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Tuesday
Mar052019

ICYMI: Our Social Media Posts This Week – Mar. 3 - 9, 2019

Below is a review of the posts (on Facebook, LinkedIn, and Twitter) from the past week. You can check out the full posts by clicking on the links.

In the post on Sunday 3/3/19 we saw that the EEOC sued restaurants for sexual harassment. Yes, Italians (stereotypically) use their hands, but that doesn’t make what happened here right. The EEOC alleges that a male line cook at one Italian restaurant had his private parts repeatedly groped by the kitchen manager, cook and chef. He reported it, and the restaurant's response was… in the post. Then more happened, including the chef grabbing his genitals and more in the post. What the owners did next (in the post) caused the cook to quit. And that's not all. The other restaurant under the same ownership had issues too. There, a female dishwasher, was faced with daily sexual comments and physical touching by the same kitchen manager. There was more as noted in the post

TAKEAWAY: While you want your employees to literally be hands off, you need to be figuratively hands on in ensuring that employees are treated properly. 

The post on Monday 3/4/19 told us that employers can reject accommodation requests that do not facilitate job performance. Makes sense, right? So in this case, the employee, a salesperson who suffers from depression, asked for permission to end sales calls and not deal with those customers in the future if they exacerbated the condition. So what did the employer do? It (smartly) contacted counsel to see how it should proceed. As the post notes, jumping to the hardship phase is not the right thing here. The employer first needs to see if the requests actually is for an accommodation under the ADA. The post reminds us what that entails. The post also tells us how that played out here.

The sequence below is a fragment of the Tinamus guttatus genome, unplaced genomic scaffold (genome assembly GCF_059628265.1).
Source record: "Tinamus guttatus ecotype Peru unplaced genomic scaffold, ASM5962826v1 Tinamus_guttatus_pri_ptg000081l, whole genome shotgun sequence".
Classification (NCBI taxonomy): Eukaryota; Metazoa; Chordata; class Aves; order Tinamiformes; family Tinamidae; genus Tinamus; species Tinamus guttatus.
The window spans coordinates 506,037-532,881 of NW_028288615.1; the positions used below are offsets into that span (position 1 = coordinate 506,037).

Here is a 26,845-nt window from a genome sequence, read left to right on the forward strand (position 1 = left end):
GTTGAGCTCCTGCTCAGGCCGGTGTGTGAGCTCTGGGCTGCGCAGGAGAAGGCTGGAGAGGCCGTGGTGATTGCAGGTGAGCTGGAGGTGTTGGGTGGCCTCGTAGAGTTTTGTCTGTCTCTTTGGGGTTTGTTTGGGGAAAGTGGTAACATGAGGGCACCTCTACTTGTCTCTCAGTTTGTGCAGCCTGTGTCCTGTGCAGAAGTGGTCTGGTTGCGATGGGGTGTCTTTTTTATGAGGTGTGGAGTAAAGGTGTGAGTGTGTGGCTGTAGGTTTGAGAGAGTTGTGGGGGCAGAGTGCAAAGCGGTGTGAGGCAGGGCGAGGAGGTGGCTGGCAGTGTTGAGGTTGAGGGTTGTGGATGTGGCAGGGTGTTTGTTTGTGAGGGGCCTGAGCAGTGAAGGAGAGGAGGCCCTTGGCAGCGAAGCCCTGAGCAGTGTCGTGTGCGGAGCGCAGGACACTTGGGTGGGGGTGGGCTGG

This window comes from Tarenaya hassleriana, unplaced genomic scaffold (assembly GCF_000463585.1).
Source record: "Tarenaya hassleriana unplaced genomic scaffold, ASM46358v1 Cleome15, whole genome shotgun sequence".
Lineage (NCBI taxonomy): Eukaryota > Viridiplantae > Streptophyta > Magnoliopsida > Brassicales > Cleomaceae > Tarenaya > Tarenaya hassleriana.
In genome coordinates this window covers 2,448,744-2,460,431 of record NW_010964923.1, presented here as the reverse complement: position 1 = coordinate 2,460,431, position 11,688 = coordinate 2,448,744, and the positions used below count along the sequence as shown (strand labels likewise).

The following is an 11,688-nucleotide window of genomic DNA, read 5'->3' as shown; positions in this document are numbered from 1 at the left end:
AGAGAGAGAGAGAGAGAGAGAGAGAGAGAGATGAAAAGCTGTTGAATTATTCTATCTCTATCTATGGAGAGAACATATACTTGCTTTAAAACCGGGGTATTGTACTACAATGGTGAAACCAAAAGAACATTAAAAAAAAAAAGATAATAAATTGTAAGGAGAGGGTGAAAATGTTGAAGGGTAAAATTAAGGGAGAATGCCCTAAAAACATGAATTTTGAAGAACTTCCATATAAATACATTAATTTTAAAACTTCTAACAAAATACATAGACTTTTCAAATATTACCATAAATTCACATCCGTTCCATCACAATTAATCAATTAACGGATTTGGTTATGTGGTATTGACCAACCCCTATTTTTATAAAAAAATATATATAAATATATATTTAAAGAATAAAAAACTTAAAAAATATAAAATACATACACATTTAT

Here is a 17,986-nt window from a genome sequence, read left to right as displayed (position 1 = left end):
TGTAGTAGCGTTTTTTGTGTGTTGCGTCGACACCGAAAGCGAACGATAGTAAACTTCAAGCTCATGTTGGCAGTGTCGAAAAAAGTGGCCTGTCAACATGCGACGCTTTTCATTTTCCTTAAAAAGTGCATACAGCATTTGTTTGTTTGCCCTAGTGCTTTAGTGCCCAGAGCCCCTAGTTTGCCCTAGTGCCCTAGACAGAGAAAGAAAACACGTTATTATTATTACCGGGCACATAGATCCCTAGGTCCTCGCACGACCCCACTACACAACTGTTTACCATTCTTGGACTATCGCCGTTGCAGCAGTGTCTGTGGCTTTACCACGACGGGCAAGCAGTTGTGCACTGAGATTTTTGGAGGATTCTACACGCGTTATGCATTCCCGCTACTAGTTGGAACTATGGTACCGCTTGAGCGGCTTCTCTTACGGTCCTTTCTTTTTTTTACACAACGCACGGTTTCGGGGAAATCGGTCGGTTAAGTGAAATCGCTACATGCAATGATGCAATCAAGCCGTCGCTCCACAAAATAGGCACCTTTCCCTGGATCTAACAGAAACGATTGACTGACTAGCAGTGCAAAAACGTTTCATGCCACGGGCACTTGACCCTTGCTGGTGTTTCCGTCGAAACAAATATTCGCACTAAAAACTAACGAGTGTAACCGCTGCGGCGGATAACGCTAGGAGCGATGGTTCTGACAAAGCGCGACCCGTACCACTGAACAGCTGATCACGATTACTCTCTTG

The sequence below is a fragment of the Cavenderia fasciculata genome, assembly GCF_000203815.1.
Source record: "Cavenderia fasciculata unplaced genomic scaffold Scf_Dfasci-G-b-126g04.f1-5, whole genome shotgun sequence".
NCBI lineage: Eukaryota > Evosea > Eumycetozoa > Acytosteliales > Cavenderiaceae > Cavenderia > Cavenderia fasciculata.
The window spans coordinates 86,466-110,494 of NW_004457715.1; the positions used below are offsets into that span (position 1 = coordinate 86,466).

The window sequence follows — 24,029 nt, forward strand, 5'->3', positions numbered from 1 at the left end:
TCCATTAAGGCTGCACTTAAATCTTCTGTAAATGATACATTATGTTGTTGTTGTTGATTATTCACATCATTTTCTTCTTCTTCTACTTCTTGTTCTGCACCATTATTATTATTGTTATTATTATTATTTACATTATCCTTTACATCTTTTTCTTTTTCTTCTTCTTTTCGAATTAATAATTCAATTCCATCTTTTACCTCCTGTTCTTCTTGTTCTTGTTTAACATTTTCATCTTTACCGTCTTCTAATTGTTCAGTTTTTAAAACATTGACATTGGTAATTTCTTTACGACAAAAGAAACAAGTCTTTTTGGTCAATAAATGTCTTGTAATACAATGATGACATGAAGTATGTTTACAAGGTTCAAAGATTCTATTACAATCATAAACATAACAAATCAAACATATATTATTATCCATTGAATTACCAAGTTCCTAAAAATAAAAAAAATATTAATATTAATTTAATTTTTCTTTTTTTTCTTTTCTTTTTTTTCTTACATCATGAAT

TAKEAWAY: Start at the beginning when you receive a request for accommodation: make sure the person is eligible under the ADA and that the request also falls within the statute's parameters. Contact counsel to be sure.

In the post on Tuesday 3/5/19 we learned everything you need to know about homeowners and condo associations. Well, not everything, but it's a good start. So what did we learn? First, that around 70 million people live in a community association. The residences are owned by individuals and the association owns other land, called common elements. Some things are owned by more than one but fewer than all owners; they are called limited common elements. The post talks about how associations are governed. The post also emphasizes the CC&R, Covenants, Conditions and Restrictions, Declaration – one of the set of Governing Documents. It is a legal document that binds all owners and the association. Rules (or regulations) are another Governing Documents; how they might be effective is also mentioned in the post. It is important to make sure you will be able to abide by the Governing Documents; ask yourself the 5 questions in the post, including whether you will be able to pay all assessments and whether or not there are any pet restrictions. 

TAKEAWAY: Know before you buy – or get on the board. The Governing Documents are to be followed uniformly (unless preempted by statute). Legal counsel is often helpful to both owners and board members.